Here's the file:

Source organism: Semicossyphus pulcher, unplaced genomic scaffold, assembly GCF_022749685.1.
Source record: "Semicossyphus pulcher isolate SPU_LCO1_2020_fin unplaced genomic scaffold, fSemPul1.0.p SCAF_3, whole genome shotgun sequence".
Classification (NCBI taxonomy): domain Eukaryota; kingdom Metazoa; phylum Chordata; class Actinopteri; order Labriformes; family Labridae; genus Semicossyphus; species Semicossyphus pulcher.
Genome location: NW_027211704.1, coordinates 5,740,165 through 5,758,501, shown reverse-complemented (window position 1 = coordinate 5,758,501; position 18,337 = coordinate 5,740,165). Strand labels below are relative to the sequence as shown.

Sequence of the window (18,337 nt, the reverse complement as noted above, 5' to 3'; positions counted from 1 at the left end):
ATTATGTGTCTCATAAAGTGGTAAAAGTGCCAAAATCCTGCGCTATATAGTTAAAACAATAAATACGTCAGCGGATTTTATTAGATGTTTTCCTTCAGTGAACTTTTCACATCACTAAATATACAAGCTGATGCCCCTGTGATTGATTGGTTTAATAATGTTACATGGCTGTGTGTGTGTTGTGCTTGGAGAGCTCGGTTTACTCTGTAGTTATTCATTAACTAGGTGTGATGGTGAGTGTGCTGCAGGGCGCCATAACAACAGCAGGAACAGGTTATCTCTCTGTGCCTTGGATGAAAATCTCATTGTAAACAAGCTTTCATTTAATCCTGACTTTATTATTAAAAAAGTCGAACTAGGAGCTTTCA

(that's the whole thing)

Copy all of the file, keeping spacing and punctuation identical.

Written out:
Source organism: Semicossyphus pulcher, unplaced genomic scaffold, assembly GCF_022749685.1.
Source record: "Semicossyphus pulcher isolate SPU_LCO1_2020_fin unplaced genomic scaffold, fSemPul1.0.p SCAF_3, whole genome shotgun sequence".
Classification (NCBI taxonomy): domain Eukaryota; kingdom Metazoa; phylum Chordata; class Actinopteri; order Labriformes; family Labridae; genus Semicossyphus; species Semicossyphus pulcher.
Genome location: NW_027211704.1, coordinates 5,740,165 through 5,758,501, shown reverse-complemented (window position 1 = coordinate 5,758,501; position 18,337 = coordinate 5,740,165). Strand labels below are relative to the sequence as shown.

Sequence of the window (18,337 nt, the reverse complement as noted above, 5' to 3'; positions counted from 1 at the left end):
ATTATGTGTCTCATAAAGTGGTAAAAGTGCCAAAATCCTGCGCTATATAGTTAAAACAATAAATACGTCAGCGGATTTTATTAGATGTTTTCCTTCAGTGAACTTTTCACATCACTAAATATACAAGCTGATGCCCCTGTGATTGATTGGTTTAATAATGTTACATGGCTGTGTGTGTGTTGTGCTTGGAGAGCTCGGTTTACTCTGTAGTTATTCATTAACTAGGTGTGATGGTGAGTGTGCTGCAGGGCGCCATAACAACAGCAGGAACAGGTTATCTCTCTGTGCCTTGGATGAAAATCTCATTGTAAACAAGCTTTCATTTAATCCTGACTTTATTATTAAAAAAGTCGAACTAGGAGCTTTCA